Wednesday, January 30, 2013

Back on track

I dunno. I got off topic yesterday. I was saying I have trouble making sense of the data on savING and savingS. I was pointing out that "saving" is the flow of money into the pool of funds called "savings" -- and that savings is a stock, an accumulation.

When I first heard guys talking about "stock" and "flow" I thought it was irrelevant to anything. Really, the two words are very helpful because they let us make important distinctions. If you take a "snapshot" of the economy, there are no flows. Only stocks. If you start the film rolling and watch what happens, you see flows adding to and subtracting from stocks or pools or accumulations. I find myself using those concepts often. So they must be important to my thinking. But I'm drifting again.

In a recent post, Paul Krugman said

We all know that personal saving dropped as inequality rose; but maybe the rich were in effect having corporations save on their behalf. So look at overall private saving as a share of GDP...

He distinguishes between "personal saving" and "overall private saving". For the latter, he uses FRED's GPSAVE. So I compared GPSAVE (blue) to Personal saving (red):

Graph #1: Gross Private Saving (blue) and Personal Saving (red)
The difference, Krugman suggests, is the saving of the rich through their corporations.
Click Graph for FRED Source Page

By the way, these are two measures of "flow" (if my Discrepancy Analysis is working). They are annual additions to total accumulated multi-year savings-with-an-ess. Thus, FRED's "Gross Private Saving" -- Krugman's "overall private saving" -- shows the annual addition to savings, and "Personal Saving" shows the part of it saved by individuals -- as distinct from corporations, as Krugman points out.

Graph #2 shows a ratio of the one to the other, expressed as a percent:

Graph #2: Personal saving as a Percent of Overall Private Saving
Click Graph for FRED Source Page
In the early years, personal saving ran about 30 to 35 percent of the total, drifting perchance upward. Since 1982 or before, personal saving was falling as a share of the total, reaching below 15% of total just before the crisis.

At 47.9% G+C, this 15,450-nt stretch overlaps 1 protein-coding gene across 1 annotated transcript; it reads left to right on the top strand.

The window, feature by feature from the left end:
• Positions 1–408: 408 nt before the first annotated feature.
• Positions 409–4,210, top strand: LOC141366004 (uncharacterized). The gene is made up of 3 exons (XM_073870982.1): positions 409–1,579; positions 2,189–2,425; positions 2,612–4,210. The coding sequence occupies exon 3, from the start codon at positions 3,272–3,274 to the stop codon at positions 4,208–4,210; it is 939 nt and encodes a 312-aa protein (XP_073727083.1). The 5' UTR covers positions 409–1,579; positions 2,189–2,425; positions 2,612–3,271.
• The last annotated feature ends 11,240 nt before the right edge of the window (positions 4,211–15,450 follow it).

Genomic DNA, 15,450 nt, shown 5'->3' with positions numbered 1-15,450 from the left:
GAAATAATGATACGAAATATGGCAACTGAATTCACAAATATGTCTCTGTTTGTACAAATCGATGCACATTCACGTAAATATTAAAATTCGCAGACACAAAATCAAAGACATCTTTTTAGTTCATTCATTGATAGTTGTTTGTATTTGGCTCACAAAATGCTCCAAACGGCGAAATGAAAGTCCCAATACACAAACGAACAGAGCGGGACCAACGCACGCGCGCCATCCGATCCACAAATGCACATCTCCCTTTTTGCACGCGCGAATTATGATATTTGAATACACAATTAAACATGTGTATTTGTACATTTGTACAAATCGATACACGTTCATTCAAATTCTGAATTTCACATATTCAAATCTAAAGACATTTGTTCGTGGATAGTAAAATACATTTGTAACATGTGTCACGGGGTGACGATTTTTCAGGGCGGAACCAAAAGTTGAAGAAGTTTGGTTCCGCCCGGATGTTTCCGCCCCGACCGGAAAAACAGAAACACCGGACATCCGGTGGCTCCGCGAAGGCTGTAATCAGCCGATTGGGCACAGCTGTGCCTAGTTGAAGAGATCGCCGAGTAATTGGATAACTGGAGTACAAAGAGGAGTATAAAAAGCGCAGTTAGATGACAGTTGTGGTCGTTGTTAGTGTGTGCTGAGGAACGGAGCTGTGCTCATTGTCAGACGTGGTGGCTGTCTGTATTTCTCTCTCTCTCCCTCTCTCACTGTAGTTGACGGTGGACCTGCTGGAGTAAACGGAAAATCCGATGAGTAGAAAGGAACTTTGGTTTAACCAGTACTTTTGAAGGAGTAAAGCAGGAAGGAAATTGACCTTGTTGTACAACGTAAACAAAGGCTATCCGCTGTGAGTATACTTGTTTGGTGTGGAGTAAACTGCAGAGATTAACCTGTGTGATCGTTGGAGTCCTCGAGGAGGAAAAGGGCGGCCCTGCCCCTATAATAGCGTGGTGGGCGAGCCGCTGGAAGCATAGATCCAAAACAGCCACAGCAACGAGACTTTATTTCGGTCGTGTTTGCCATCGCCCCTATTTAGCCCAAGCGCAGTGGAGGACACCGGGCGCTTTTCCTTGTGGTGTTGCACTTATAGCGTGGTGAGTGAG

The difference has been made up, to use Krugman's alternative, by the saving of the rich through their corporations. So now we can see some of the effect that Krugman couldn't find, some of the effect of inequality on saving since the 1980s.


Greg said...

This confusion of stocks and flows is what gets people to claim that "Social Security and Medicaid have all these trillions in unfunded liabilities!".

They look at how many trillions are spent each year on them multiply it by 50 and say "We dont have that much money!!"(meaning we dont have it in an account now)

Someone somewhere said this is like a person, who when told that they needed to go on a 200 mile trip, exclaiming "but my vehicle only goes 40 miles per hour!" Thought that was great

Another great comment I saw somewhere regarding this idiocy surrounding cutting SS/Medicare now to save it from later shortfalls was this;

"This is like having a school lunch that costs 4$ now and since we are afraid that it will rise to 6$ at some point in the future advising us to only send $2.50 with your child for lunch today."

Spot on!

Luke Smith said...

If the rich have been increasing their savings through corporate savings, from the 1980s to present, then there must have been an increase in corporate income or an increase in profit margins to explain why this happened - I think both are approachable explanations.

The early 1980s marks the point in time when personal consumption and the trade deficit, both as a percent of GDP, began their respective long-term trends. Personal consumption as a percent GDP 63% then to 71% now. The trade deficit went from about 0% then to about -3% now (-6% at its max).

If I had to attribute any major events to this accumulation of wealth during this period, I would say tax laws like 401(k), private equity leveraged-buyouts, increased consumption of cheap oil (after 1986), and most of all - trade with China lead to this generation (flow) and accumulation (stock) of wealth.